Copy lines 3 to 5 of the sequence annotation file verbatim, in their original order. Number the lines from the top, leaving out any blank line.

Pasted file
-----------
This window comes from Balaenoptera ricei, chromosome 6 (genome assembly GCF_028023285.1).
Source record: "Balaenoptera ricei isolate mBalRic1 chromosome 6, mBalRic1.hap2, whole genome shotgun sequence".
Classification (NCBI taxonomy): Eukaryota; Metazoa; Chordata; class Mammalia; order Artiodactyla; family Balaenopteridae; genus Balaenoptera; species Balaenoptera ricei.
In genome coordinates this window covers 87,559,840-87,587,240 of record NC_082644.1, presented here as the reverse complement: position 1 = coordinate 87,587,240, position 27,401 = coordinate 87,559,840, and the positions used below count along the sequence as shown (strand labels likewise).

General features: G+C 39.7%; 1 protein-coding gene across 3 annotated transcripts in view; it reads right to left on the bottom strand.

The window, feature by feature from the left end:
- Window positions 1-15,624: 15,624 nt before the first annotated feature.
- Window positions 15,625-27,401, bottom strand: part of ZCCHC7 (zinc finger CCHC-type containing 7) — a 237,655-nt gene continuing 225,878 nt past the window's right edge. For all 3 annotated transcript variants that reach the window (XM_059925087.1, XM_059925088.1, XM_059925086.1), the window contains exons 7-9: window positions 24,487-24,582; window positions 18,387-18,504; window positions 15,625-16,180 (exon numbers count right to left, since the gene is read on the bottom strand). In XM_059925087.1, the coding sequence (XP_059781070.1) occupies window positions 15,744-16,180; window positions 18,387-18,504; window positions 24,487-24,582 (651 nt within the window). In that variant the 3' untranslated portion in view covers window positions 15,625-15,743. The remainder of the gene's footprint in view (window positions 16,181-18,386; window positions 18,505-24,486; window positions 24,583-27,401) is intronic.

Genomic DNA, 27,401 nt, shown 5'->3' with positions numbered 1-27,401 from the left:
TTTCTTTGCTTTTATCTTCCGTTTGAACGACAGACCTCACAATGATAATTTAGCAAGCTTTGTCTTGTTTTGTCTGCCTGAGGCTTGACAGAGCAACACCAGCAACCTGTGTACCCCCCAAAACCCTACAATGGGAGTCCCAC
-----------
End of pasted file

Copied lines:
Classification (NCBI taxonomy): Eukaryota; Metazoa; Chordata; class Mammalia; order Artiodactyla; family Balaenopteridae; genus Balaenoptera; species Balaenoptera ricei.
In genome coordinates this window covers 87,559,840-87,587,240 of record NC_082644.1, presented here as the reverse complement: position 1 = coordinate 87,587,240, position 27,401 = coordinate 87,559,840, and the positions used below count along the sequence as shown (strand labels likewise).

General features: G+C 39.7%; 1 protein-coding gene across 3 annotated transcripts in view; it reads right to left on the bottom strand.